Tobacco farmers need support

Tobacco farmers have called on the government to decentralize tobacco auction floors in order to combat transport difficulties.

A tobacco auctioneer in Harare where all producers congregate.
A tobacco auctioneer in Harare where all producers congregate.

Zimbabwe Farmers Union Director, Paul Zakariya, said the decentralization of auction floors would minimize the costs and improve the quality of the crop.

“Tobacco loses value if not transported properly and this will have a negative impact on the farmers because the price of the crop will be affected. Right now, farmers from across the country converge at auction floors in Harare and in some cases they spend more than a month sleeping out in the open,” said Zakariya.

TIMB laws

Meanwhile, the Tobacco Industry and Marketing Board has proposed that buyers exhaust the local crop before importing burley tobacco in a move meant to save the sector from extinction. The proposal comes ahead of the opening of the 2012 selling season next month. TIMB chairperson, Monica Chinamasa, said that the move was also meant to keep growers on the land. “We encourage buyers to purchase the local crop in order to support local growers and producers,” she said.

Burley tobacco growers struggled to sell their crop after the closure of Burley Marketing Zimbabwe, an auction floor that was dedicated to the marketing of burley tobacco. The floor was sold to Savannah Tobacco, a cigarette manufacturing company, in 2010.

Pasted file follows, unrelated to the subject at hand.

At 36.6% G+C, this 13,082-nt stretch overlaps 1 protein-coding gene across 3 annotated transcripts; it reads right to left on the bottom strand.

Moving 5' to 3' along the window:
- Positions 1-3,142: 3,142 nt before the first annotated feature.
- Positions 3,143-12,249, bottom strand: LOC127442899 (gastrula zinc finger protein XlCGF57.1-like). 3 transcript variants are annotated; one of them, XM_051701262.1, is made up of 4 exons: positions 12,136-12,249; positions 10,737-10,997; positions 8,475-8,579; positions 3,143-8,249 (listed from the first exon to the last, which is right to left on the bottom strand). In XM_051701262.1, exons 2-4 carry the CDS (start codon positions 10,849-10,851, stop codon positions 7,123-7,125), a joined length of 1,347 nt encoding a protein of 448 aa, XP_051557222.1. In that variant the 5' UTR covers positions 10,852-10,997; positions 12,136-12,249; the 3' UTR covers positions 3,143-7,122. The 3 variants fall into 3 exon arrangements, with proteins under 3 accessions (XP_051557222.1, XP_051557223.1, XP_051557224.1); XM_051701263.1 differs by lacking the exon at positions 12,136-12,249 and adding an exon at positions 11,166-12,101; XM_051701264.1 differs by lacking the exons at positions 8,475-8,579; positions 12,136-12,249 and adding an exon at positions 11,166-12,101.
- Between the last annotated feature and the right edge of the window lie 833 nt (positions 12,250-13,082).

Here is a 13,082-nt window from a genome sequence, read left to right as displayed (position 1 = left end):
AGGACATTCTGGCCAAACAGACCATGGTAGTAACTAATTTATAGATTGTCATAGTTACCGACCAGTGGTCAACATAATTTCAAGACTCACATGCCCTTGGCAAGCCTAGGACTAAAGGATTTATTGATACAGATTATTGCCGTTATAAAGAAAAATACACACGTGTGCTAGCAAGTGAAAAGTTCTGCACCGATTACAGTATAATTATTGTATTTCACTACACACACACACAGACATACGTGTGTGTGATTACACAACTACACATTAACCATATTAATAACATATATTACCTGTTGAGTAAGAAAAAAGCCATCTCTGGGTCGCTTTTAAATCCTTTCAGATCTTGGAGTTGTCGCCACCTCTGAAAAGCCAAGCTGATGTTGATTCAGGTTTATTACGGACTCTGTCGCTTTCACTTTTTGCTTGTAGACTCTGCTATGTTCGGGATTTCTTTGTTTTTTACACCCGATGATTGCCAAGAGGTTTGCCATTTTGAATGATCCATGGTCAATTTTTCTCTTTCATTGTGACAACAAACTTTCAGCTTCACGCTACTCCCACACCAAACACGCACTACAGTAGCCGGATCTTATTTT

There was chaos last year after growers could not find a buyer for their crop. It was finally sold for a song at Boka Tobacco Floors.

Last year, the selling season opened with one floor running, Tobacco Sales Floor, while Boka and Millennium joined during the selling season.

Financial support

The board also resolved to come up with a plan to support tobacco growers facing liquidity constraints.

“We are looking at initiatives to support the grower. Tobacco contributes a huge chunk to the Gross Domestic Product, but that is not being reciprocated by those who allocate resources,” said Chinamasa. Growers under contract are well-catered for, but the rest are struggling to make ends meet. Tobacco production is on the increase, buoyed by favourable prices on the auction floor. In the 2011 season, 132,4 million kg were sold below the 170 million kg output which had been projected by Timb.

It raked in $361,5 million compared to the $355,6 million realised in 2010. At its peak in 2000, Zimbabwe produced 236 million kg of tobacco.

Post published in: Agriculture

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